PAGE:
Here's the problem: Today's true market value of the U.S. banks' toxic assets (that ugly stuff that needs to be removed from bank balance sheets before the economy can recover) amounts to between 5 and 30 cents on the dollar. To remain solvent, however, the banks say they need a valuation of 50 to 60 cents on the dollar. Translation: as much as another $2 trillion taxpayer bailout.
That kind of expensive solution could send the president's approval rating into a nose dive. Consider: $2 trillion is about two-thirds of the tax revenue the federal government collects each year.
The logical alternative -- talk show hosts' solution du jour -- is to temporarily restructure or nationalize the banks and leave taxpayers alone. Remove the toxic assets, replace management and cut the too-big-to-fail financial dinosaurs into smaller, nimbler entities. Then reprivatize these smaller banks and let the recovery begin.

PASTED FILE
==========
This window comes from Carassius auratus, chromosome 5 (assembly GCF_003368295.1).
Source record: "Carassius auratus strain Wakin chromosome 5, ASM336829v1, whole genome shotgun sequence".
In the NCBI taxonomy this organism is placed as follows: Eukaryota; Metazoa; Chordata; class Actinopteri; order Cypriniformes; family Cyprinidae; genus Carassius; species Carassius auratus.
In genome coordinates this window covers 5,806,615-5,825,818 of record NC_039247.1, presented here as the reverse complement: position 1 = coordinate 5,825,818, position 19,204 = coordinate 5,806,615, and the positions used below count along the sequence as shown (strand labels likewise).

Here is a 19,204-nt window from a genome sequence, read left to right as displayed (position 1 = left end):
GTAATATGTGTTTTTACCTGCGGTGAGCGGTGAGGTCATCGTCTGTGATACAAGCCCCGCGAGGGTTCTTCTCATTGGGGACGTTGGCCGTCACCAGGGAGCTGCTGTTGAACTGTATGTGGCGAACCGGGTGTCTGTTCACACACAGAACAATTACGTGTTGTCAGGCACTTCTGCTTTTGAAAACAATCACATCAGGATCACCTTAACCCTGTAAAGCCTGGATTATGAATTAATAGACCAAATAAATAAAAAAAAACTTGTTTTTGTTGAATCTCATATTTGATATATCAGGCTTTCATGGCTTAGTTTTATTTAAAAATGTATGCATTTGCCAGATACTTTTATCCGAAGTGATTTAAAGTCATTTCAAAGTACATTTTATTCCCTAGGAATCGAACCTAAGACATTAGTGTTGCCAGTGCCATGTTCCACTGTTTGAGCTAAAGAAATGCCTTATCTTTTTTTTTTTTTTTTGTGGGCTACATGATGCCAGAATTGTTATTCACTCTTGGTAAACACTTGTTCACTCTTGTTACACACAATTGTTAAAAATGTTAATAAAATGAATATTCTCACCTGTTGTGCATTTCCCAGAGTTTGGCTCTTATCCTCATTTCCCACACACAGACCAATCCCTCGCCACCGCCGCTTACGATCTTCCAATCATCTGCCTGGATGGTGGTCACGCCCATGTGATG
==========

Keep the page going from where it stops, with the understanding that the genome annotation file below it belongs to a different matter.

Oh, if it were that simple. I suspect Obama's advisers would like nothing more than to dismantle an irresponsible firm such as Citigroup. They are afraid to do so, for one reason: All the big banks are connected to a potentially lethal web of paper insurance instruments called credit default swaps. These paper derivatives have become our financial system's new master.
Tuesday, March 10, 2009
David Smick in Tuesday's Washington Post: